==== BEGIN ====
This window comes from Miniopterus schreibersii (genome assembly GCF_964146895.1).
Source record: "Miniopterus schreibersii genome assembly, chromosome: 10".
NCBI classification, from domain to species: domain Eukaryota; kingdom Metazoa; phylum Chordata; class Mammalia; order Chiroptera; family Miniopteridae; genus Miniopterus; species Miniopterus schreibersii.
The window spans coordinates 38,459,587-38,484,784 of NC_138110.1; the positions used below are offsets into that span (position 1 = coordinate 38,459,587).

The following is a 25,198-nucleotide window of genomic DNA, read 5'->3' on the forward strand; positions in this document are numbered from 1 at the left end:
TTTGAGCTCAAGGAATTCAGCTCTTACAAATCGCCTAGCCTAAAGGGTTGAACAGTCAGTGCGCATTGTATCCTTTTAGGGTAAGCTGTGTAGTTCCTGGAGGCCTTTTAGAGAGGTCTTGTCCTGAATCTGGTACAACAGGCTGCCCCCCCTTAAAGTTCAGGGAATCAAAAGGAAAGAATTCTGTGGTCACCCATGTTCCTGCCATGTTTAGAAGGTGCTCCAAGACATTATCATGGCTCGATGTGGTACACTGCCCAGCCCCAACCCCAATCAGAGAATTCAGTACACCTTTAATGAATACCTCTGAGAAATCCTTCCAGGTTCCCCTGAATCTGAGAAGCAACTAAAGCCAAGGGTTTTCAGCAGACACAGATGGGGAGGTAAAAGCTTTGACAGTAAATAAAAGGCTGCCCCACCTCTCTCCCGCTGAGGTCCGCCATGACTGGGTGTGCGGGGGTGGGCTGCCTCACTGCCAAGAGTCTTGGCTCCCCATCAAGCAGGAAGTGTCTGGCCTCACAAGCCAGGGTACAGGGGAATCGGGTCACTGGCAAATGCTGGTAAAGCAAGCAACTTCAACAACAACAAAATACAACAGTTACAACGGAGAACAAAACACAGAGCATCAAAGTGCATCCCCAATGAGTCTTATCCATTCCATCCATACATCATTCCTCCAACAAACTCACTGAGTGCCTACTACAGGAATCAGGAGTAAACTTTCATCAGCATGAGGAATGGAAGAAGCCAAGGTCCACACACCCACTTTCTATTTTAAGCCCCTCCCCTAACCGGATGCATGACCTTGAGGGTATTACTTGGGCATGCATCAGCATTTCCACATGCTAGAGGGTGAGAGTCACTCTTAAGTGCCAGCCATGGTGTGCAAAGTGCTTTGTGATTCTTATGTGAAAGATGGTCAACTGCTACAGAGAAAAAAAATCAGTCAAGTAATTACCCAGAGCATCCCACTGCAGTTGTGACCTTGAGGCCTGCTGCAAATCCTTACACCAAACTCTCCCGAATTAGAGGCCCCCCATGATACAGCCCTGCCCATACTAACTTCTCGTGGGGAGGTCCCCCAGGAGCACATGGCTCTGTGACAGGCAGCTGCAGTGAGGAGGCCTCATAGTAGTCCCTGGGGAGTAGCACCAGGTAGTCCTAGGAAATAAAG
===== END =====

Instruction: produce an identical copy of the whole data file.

This window comes from Miniopterus schreibersii (genome assembly GCF_964146895.1).
Source record: "Miniopterus schreibersii genome assembly, chromosome: 10".
NCBI classification, from domain to species: domain Eukaryota; kingdom Metazoa; phylum Chordata; class Mammalia; order Chiroptera; family Miniopteridae; genus Miniopterus; species Miniopterus schreibersii.
The window spans coordinates 38,459,587-38,484,784 of NC_138110.1; the positions used below are offsets into that span (position 1 = coordinate 38,459,587).

The following is a 25,198-nucleotide window of genomic DNA, read 5'->3' on the forward strand; positions in this document are numbered from 1 at the left end:
TTTGAGCTCAAGGAATTCAGCTCTTACAAATCGCCTAGCCTAAAGGGTTGAACAGTCAGTGCGCATTGTATCCTTTTAGGGTAAGCTGTGTAGTTCCTGGAGGCCTTTTAGAGAGGTCTTGTCCTGAATCTGGTACAACAGGCTGCCCCCCCTTAAAGTTCAGGGAATCAAAAGGAAAGAATTCTGTGGTCACCCATGTTCCTGCCATGTTTAGAAGGTGCTCCAAGACATTATCATGGCTCGATGTGGTACACTGCCCAGCCCCAACCCCAATCAGAGAATTCAGTACACCTTTAATGAATACCTCTGAGAAATCCTTCCAGGTTCCCCTGAATCTGAGAAGCAACTAAAGCCAAGGGTTTTCAGCAGACACAGATGGGGAGGTAAAAGCTTTGACAGTAAATAAAAGGCTGCCCCACCTCTCTCCCGCTGAGGTCCGCCATGACTGGGTGTGCGGGGGTGGGCTGCCTCACTGCCAAGAGTCTTGGCTCCCCATCAAGCAGGAAGTGTCTGGCCTCACAAGCCAGGGTACAGGGGAATCGGGTCACTGGCAAATGCTGGTAAAGCAAGCAACTTCAACAACAACAAAATACAACAGTTACAACGGAGAACAAAACACAGAGCATCAAAGTGCATCCCCAATGAGTCTTATCCATTCCATCCATACATCATTCCTCCAACAAACTCACTGAGTGCCTACTACAGGAATCAGGAGTAAACTTTCATCAGCATGAGGAATGGAAGAAGCCAAGGTCCACACACCCACTTTCTATTTTAAGCCCCTCCCCTAACCGGATGCATGACCTTGAGGGTATTACTTGGGCATGCATCAGCATTTCCACATGCTAGAGGGTGAGAGTCACTCTTAAGTGCCAGCCATGGTGTGCAAAGTGCTTTGTGATTCTTATGTGAAAGATGGTCAACTGCTACAGAGAAAAAAAATCAGTCAAGTAATTACCCAGAGCATCCCACTGCAGTTGTGACCTTGAGGCCTGCTGCAAATCCTTACACCAAACTCTCCCGAATTAGAGGCCCCCCATGATACAGCCCTGCCCATACTAACTTCTCGTGGGGAGGTCCCCCAGGAGCACATGGCTCTGTGACAGGCAGCTGCAGTGAGGAGGCCTCATAGTAGTCCCTGGGGAGTAGCACCAGGTAGTCCTAGGAAATAAAG